The researchers, Nash and Wade, compared between fake-video evidence and fake eyewitness testimonies in order to illustrate whether fake-video evidence could lead people to believe they committed a criminal offence they never did before. The researchers, further, employed a metacognitive model, which helped them to make a clear comparison. Three tests were also conducted (Nash & Wade, 2008). These tests include investigating whether fake-video evidence generated more false confessions that fake eyewitness evidence, find out a new model for examining the impact of fake evidence on false confessions, and to collect data on cognitive forces. The task the subjects performed is likely to be very important but the exact nature of their stimuli is not.
The main findings of the research were that the participants believed to have committed criminal offences when presented with false evidence. 93% of the total subjects internalized and signed the confessions forms. 87% out of the 93% signed the confession papers on the first request while 7% signed after the second request. In experiment one and two, 67% and 73% of the subjects believed they committed the criminal offences after viewing the fake-video evidences (Nash & Wade, 2008). On the other side, experiment one and two showed that 60% and 13% of the subjects respectively made false confessions when presented with fake eyewitness evidence. These figures answer the research questions by suggesting that there is a high likelihood of people making false confessions when presented with fake-video evidences.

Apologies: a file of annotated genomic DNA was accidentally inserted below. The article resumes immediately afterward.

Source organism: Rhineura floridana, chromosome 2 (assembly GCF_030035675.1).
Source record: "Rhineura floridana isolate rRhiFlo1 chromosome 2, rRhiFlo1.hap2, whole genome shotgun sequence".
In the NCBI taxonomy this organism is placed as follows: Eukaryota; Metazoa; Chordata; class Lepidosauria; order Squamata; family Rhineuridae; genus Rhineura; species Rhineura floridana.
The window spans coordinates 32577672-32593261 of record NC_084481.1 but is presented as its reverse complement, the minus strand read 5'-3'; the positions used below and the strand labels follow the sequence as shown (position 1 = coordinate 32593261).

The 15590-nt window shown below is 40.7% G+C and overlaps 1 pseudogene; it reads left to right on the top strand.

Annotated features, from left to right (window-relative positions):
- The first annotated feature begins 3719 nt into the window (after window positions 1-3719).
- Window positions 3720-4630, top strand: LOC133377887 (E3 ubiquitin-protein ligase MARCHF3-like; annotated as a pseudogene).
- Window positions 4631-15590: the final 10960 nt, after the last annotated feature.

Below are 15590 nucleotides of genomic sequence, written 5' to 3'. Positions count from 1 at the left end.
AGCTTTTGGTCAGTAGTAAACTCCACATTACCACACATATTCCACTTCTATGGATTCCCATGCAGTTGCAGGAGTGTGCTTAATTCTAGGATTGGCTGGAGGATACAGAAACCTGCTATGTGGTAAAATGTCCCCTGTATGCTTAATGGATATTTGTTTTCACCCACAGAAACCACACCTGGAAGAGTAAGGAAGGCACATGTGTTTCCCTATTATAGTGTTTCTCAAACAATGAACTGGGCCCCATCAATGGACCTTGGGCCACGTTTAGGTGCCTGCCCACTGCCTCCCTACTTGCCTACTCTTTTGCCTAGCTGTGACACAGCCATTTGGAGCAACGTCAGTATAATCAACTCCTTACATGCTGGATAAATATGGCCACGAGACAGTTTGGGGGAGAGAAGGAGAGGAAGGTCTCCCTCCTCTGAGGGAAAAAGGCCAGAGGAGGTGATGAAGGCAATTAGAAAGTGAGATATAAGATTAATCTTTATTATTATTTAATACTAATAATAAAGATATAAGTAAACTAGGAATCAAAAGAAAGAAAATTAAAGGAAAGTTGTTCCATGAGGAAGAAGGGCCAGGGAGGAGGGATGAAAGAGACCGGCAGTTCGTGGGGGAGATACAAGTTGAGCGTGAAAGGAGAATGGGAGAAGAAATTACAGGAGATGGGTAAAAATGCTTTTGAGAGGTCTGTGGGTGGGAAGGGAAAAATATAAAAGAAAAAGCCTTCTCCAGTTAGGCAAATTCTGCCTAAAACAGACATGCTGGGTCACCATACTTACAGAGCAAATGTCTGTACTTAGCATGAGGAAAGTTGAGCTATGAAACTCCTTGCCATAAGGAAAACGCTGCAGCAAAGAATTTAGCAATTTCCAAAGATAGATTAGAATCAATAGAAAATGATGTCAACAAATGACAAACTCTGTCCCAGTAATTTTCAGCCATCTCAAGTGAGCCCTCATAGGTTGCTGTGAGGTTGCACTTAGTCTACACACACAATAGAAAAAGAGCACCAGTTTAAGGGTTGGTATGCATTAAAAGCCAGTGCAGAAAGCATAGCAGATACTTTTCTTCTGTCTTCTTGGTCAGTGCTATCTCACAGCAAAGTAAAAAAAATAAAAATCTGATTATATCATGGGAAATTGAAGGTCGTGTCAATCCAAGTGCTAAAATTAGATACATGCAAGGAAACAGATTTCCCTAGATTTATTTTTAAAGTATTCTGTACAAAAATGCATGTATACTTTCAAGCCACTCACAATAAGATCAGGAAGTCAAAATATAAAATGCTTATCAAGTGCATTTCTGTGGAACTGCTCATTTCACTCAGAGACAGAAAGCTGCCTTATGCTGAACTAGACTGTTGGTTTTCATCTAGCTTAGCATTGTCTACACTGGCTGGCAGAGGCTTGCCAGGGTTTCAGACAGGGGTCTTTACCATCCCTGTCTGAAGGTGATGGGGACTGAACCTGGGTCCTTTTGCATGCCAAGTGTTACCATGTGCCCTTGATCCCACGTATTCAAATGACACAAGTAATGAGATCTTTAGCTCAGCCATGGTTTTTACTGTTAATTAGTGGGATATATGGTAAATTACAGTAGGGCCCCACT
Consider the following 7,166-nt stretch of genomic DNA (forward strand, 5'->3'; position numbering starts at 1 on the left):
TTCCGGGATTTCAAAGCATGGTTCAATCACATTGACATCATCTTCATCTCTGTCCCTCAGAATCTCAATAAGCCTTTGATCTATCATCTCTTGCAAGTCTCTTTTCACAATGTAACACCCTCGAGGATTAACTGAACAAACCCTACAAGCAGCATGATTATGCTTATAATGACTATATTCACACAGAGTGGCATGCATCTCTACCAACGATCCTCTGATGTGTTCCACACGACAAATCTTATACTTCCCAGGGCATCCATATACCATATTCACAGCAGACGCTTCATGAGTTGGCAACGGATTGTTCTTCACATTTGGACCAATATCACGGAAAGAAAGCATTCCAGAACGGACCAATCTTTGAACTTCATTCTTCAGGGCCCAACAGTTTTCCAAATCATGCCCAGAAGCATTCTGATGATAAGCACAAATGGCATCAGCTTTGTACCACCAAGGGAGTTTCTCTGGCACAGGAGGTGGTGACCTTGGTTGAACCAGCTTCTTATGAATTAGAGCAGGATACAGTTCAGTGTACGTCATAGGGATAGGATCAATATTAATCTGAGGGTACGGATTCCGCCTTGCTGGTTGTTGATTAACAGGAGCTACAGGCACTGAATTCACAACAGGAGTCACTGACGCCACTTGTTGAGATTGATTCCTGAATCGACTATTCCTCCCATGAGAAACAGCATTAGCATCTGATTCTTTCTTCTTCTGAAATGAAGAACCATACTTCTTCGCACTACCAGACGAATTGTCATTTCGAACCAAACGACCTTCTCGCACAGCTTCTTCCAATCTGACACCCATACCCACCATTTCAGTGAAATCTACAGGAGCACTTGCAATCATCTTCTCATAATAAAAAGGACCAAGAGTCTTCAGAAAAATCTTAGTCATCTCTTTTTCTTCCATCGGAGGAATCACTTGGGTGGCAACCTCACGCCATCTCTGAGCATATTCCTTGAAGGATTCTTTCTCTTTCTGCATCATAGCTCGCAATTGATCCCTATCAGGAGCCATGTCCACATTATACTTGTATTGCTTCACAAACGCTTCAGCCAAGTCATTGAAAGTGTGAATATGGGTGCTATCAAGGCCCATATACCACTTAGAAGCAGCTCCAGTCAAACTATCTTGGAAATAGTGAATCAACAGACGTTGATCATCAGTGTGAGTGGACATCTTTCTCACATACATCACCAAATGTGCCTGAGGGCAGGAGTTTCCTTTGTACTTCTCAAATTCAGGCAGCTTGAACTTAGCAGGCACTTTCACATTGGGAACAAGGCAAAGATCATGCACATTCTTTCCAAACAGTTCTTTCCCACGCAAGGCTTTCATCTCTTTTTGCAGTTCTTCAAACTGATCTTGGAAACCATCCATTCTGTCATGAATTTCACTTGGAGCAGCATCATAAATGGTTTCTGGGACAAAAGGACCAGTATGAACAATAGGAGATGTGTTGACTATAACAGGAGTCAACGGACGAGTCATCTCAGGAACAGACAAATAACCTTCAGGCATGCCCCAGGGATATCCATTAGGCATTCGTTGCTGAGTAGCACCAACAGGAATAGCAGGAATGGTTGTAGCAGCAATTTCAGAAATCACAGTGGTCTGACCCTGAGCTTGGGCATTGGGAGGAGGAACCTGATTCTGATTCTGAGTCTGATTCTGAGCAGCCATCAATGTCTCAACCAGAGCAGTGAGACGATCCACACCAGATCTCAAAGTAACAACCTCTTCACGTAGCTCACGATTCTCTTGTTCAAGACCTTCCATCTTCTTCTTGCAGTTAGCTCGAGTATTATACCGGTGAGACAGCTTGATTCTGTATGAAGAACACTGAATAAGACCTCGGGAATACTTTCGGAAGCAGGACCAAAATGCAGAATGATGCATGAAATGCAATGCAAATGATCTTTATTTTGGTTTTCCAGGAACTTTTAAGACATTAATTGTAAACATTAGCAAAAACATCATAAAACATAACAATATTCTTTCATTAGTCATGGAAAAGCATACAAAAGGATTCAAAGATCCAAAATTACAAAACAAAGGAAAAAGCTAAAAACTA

Nash and Wade found out that fake-video evidences produced false confessions from innocent people. The implication of the experiments is that most of the subjects believed that the main aim of the research was to investigate their gambling habits and not false confessions, compliance issues, and memory distortions among many others. This reveals how the topic on false confessions is not always a product of the many experiments that are often conducted by scholars. An effective model should, therefore, be developed to deal with the fabricated evidence presented to innocent people. Future research should be carried out to find the frequency of fake-evidence videos resulting into false confessions. The impacts of the fake-video confessions on false confessions should be investigated. Lastly, effective strategies should be researched to get rid of the fake-video evidences and fake eyewitness evidences in order to prevent the justice system from apprehending the wrong people.